What else has helped you bounce back?
We’ve gotten a lot of support from the United States community, if you will—supporting a black-owned business. And that’s made a huge difference too. Not just in sales. It helps to know people recognize you’re here and recognize the people behind the product, who are making it. Kind of, “We’re all in this together.” That’s been helpful.
The COVID-19 situation is, of course, happening against the backdrop of the Black Lives Matter movement. Talk about the impact that’s had.
It’s really been something else. My family and I went down to BLM Plaza in D.C. a few weeks ago and I was brought to tears. And I didn’t think I would be. But kneeling on one knee for George Floyd got to me. There’s been a lot that’s happening, of course, and I feel like after my heart stopped pounding with nervousness over where the business was going and we got some financial support, that was a shot of confidence. Because if the government is believing in my business, I should believe in my business too. We gotta give it everything we have.
On the day-to-day front, it sounds like you’ve embraced Zoom life?
We’ve been presenting to buyers over Zoom. Sometimes it’s me presenting to a group of folks I see. Sometimes it’s a one-on-one meeting. I love it because it helps to reduce lots of costs. I don’t have to travel to a trade show. I don’t have to deal with all of that transit, where it just sucks up a whole day and it’s expensive. And it seems a little more direct and to the point. Folks get right down to it. They’ve seen the product, they’ve chosen to meet with us, and it seems a little more actionable.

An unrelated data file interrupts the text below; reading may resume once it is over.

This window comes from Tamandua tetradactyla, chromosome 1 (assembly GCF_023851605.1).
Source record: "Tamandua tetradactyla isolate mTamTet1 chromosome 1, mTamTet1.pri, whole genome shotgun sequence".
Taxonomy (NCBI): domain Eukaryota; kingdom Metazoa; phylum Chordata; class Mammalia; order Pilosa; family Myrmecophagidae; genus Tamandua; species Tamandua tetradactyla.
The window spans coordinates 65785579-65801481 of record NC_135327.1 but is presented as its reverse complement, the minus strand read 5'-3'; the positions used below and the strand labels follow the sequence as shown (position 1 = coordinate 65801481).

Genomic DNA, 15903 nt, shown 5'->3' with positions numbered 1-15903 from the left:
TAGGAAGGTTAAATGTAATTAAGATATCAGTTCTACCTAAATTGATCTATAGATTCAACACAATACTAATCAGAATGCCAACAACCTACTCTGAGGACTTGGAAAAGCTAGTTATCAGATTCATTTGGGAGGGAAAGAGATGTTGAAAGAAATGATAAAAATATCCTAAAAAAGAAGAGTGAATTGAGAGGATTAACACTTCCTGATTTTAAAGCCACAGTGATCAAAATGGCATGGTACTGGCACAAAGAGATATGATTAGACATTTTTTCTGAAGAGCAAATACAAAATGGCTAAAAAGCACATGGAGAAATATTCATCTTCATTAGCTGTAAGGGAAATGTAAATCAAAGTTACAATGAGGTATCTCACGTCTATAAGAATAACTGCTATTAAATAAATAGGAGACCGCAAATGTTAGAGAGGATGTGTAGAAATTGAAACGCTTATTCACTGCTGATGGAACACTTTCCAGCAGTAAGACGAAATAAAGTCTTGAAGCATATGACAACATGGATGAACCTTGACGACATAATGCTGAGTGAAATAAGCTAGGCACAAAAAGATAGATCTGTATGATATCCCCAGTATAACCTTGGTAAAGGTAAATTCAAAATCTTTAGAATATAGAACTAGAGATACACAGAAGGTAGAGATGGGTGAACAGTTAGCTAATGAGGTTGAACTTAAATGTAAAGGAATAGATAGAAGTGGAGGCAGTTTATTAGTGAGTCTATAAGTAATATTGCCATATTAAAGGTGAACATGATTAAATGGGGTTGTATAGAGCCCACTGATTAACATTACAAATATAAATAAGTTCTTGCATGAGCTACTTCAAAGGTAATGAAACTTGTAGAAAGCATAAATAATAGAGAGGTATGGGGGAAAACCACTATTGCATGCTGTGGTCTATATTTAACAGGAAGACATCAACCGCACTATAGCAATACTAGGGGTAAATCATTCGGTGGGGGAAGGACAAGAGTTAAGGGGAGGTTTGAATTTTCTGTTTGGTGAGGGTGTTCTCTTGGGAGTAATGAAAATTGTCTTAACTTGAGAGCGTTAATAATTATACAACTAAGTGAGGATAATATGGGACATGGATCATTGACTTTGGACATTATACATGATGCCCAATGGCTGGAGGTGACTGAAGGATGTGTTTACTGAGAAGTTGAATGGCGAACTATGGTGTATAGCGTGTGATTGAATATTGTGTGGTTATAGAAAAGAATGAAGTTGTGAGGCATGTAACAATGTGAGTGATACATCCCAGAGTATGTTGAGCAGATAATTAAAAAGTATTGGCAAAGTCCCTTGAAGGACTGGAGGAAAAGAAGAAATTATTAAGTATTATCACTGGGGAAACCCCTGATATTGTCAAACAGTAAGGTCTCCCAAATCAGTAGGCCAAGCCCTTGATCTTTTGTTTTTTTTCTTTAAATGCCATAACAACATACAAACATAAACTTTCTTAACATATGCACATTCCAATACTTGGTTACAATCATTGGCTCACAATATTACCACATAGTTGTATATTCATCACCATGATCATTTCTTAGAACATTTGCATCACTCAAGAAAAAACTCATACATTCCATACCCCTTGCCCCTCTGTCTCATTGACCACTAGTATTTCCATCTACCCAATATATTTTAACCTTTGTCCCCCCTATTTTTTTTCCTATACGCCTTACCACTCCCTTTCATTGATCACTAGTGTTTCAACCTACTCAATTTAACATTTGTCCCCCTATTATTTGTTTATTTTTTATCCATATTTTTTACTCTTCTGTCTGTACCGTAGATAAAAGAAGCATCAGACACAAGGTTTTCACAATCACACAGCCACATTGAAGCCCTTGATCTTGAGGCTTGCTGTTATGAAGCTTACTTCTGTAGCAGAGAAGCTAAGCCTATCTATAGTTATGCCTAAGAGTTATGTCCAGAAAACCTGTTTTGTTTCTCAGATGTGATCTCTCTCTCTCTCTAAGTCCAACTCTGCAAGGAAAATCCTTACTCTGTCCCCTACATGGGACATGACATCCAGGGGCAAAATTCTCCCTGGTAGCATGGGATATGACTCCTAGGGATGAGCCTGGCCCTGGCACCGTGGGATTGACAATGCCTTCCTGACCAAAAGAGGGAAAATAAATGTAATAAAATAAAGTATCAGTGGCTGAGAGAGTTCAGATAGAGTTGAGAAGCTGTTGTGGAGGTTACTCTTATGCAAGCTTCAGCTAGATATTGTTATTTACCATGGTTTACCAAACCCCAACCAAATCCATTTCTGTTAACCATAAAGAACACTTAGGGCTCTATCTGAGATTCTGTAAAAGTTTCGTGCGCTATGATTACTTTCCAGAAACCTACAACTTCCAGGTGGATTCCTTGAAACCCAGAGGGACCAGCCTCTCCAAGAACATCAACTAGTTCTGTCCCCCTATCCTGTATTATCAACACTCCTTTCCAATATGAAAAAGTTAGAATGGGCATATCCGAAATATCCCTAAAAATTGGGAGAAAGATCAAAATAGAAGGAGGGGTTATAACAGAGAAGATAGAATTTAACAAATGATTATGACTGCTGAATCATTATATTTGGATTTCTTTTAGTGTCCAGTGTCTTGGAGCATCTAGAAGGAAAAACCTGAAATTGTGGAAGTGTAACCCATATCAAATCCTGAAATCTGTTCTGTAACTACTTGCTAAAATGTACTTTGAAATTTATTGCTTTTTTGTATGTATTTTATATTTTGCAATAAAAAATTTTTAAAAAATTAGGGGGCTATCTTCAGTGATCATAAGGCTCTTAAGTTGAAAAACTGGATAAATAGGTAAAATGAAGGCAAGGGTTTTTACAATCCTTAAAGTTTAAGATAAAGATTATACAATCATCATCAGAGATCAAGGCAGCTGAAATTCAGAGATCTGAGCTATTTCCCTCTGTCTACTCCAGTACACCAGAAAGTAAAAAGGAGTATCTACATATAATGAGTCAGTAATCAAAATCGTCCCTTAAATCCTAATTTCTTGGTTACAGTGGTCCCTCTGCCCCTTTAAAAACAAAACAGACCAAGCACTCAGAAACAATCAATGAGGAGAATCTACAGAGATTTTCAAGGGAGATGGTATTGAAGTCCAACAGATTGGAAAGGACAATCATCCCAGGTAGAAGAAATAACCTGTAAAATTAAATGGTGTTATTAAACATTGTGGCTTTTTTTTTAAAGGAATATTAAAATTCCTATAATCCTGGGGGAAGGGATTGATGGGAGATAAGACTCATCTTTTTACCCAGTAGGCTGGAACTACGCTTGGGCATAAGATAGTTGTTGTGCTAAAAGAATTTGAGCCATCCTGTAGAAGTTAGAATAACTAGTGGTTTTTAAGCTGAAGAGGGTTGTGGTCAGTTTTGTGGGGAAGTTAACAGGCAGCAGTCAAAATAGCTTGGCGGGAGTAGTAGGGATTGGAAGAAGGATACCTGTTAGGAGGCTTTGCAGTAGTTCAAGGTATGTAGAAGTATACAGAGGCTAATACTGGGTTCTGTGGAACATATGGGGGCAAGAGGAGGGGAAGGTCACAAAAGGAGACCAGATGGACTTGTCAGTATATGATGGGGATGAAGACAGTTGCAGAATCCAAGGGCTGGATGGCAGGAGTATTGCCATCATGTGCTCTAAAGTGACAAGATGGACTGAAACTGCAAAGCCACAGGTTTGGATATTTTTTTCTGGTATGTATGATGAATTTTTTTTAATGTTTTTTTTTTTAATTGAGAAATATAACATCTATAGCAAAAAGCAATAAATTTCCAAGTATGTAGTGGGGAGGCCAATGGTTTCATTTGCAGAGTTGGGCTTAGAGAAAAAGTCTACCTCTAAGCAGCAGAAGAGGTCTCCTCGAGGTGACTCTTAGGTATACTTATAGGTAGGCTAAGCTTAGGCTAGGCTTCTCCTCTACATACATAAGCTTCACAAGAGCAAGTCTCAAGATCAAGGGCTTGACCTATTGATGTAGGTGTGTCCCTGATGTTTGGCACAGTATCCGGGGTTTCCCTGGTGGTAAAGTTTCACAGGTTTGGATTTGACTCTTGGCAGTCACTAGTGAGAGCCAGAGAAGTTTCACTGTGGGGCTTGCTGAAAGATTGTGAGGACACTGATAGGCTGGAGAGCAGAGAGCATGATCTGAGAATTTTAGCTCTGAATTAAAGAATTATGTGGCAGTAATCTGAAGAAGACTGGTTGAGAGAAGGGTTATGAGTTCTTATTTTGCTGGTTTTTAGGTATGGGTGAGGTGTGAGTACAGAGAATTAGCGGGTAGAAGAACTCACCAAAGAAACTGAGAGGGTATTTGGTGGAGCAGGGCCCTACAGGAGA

We first met about 15 years ago, for a video interview, so I’ve always known you to be a natural on camera. Is that an important skill for business owners to focus on now?
I think so. Because one of the most confusing things to me, I just don’t understand why people get so nervous in front of a camera. I get being nervous doing public speaking, no matter how small the group. But you add in the component of the camera, it can be a much more unsettling thing for people. I’m a fan. I definitely think the on-camera experience I've had has helped. But I don’t think it would take much to get people better ready for videoconferencing. It’s finding comfort in front of a camera and other people. It’s like, somehow in all of this, a lot more people are coming to terms with whatever it takes to be honest with themselves and other people. Embrace it.
We go way back, Warren. So as I always conclude these interviews, and especially this one: Forget business for a minute, how are you doing as a person?
I’m glad you asked. [Laughs.] I was going to say, one of the only things that’s kept me sane through this is I've been doing creative writing. I started back before COVID, around Halloween last year. I’ve been pouring a lot of my time that I haven’t been spending doing everything else. I discovered it’s more interesting than watching TV and it’s a release. And alone time is important. That's part of the human experience—time alone. Creative writing is a way of feeling like I’m having a conversation with others, these characters I've made up. Under normal circumstances, that would make me feel like I'm going crazy, because I’m talking to myself. But I think I'm surviving on a human level because I'm giving myself permission on a human level.